If you’re managing an IT or software development team, you’re probably turning to DevOps as the answer to the problem of how to accelerate software delivery. You also care about your people and want them to be not just efficient, but also happy and productive - and DevOps is supposed to deliver on that promise, too, right?
Ok, great… So, from a manager’s perspective, what is this DevOps culture, and how can you help bring it into being within the crucible of your organization (and its goals), team, IT environment and projects? And once you’ve got that figured out, how do you talk about it with your team so they understand how and why things are changing?
DevOps isn’t exactly new at this point, and there is a lot of information out there on tools and practices. But practical guidance for managers hasn’t yet emerged to the same extent. Recently, Bitlancer has been developing DevOps manager training (really it’s more like mentoring) for some of our Boston DevOps consulting clients.
Based on what we’re learning from that process, I wanted to share some thoughts that I hope will be helpful to managers getting involved with DevOps.
What is DevOps?
I’ve blogged on multiple occasions about “What is DevOps?”, in part because many people still seem to want to reduce it to a) tooling, or b) the responsibility of a lone “DevOps Engineer” who will save your bacon.
I’ve found it useful to frame the conversation around the history/evolution of operations and development, starting “back in the day” when we all racked servers in datacenters, gave them names, and experienced anxiety when there was an outage. This forms the basis of the ever-popular “pets versus organic cattle” analogy, in terms of our attitude toward infrastructure.
The point of being able to treat servers more like cattle and less like pets is that (among other things) this accelerates operations’ ability to provision infrastructure, thus eliminating the classic bottleneck that forced development to wait impatiently while servers were ordered and installed.
Keeping It Simple
This brings us to the key tenet of DevOps: development and operations working better together and treating infrastructure as code. I think a lot of the confusion that spins off of DevOps comes from the misperception that this is something different and new. It’s just about writing code - there’s nothing magical about it! It’s the same thing we’ve all been doing for years.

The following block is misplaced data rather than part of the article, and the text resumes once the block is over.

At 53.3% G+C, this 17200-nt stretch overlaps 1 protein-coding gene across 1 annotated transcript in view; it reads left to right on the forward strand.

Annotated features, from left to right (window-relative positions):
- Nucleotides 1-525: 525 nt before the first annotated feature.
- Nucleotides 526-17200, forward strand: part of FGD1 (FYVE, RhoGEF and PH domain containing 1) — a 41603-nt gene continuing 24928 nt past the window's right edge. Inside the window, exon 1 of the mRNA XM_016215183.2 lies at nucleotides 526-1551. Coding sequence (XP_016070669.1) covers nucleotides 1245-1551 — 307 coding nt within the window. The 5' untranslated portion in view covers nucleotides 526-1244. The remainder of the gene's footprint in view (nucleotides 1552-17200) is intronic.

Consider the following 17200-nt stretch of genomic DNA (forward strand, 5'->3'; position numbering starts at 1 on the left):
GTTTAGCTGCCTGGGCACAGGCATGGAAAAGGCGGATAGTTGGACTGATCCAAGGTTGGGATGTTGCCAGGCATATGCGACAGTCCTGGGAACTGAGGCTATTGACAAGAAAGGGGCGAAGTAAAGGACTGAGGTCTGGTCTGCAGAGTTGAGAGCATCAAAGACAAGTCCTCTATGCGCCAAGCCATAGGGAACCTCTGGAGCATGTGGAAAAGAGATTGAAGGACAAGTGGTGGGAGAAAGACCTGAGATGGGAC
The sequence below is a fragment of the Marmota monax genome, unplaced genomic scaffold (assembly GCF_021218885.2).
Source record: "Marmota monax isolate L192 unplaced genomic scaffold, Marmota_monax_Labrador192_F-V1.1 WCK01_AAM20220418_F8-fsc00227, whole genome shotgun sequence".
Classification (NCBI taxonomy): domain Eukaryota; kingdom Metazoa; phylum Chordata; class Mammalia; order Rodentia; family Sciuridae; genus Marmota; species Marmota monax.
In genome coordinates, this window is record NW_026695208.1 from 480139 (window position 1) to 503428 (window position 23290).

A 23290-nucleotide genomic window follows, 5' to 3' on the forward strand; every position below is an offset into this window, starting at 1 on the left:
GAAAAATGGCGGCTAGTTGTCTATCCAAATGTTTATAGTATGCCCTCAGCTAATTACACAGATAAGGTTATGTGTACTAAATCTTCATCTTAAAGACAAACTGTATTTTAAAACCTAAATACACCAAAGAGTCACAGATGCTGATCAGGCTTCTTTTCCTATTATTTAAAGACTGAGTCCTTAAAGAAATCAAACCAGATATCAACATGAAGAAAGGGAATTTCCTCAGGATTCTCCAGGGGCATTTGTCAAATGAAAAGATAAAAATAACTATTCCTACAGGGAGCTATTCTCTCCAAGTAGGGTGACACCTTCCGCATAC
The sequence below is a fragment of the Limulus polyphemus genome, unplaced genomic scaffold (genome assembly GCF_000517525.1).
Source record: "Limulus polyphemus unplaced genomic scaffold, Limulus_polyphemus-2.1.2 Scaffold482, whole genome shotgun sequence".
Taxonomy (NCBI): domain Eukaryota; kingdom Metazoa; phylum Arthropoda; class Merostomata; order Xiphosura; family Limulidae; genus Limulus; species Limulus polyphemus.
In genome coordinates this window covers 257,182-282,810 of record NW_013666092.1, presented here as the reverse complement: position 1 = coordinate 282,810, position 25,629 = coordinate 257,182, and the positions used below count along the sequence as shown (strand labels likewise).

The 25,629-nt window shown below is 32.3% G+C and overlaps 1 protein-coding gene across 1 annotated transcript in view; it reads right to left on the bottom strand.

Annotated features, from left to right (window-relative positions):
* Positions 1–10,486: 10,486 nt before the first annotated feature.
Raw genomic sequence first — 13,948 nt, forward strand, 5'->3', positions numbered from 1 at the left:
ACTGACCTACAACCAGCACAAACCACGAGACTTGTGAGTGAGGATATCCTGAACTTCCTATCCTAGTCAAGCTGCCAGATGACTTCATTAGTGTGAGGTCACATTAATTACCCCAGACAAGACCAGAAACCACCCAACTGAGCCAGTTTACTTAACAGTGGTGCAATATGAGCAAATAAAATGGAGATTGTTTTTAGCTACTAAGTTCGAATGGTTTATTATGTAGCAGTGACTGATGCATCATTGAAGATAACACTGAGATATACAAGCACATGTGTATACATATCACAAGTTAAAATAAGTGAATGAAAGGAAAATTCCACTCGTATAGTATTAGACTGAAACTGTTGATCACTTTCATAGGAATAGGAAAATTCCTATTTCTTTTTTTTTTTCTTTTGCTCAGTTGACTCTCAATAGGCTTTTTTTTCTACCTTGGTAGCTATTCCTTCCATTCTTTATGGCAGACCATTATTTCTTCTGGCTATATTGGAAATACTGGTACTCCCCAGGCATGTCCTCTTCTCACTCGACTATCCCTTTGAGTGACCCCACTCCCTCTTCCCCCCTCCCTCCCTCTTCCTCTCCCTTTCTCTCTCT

Therefore, as a manager leading a team of software developers, you’re still working with the same basic processes that teams have been ironing out for years.
What’s different now, of course, is that we have an agile vision for how to work together that encompasses continuous integration and continuous delivery. This model focuses on the importance of the team effort versus the heroics of individual “DevOps specialists.” This is why the definition of DevOps in the book Effective DevOps includes: “… It is a way of thinking and a way of working that enables individuals and organizations to develop and maintain sustainable work practices. …”
From a manager’s perspective, this means that DevOps has a lot to do with building great teams, as opposed to leading them on caffeine-fueled death marches. This view is also less about implementing features than it is about achieving a specific (often quality- or speed-related) outcome for the organization.
If you’re looking for a comprehensive definition of “what is DevOps” that you can adapt for conversations with stakeholders, slide 3 in this presentation has a useful list of the critical attributes and elements that define DevOps.
Standing by the Bottom Line
Another challenge that managers have with DevOps is justifying it economically and organizationally. This series of blog posts by Peter Spung targets managers and put DevOps squarely in the context of organizational and economic results.
Sprung points out that the ability to drive innovation by delivering more software faster has been transforming entire industries. If you’re not on the crest of this wave, you’re gonna get hammered by it. But, as a manager, how do you “learn to surf” before it’s too late?
Fortunately, getting DevOps right will start paying off very quickly, in terms of increased delivery speed, more robust configurations, more bugs caught earlier, less time spent grinding away on manual tasks, and many more good things. These wins tend to boost morale and help bring teams together. Which leads to increased productivity and efficiency, which leads to happier teams, which leads to… You get the picture.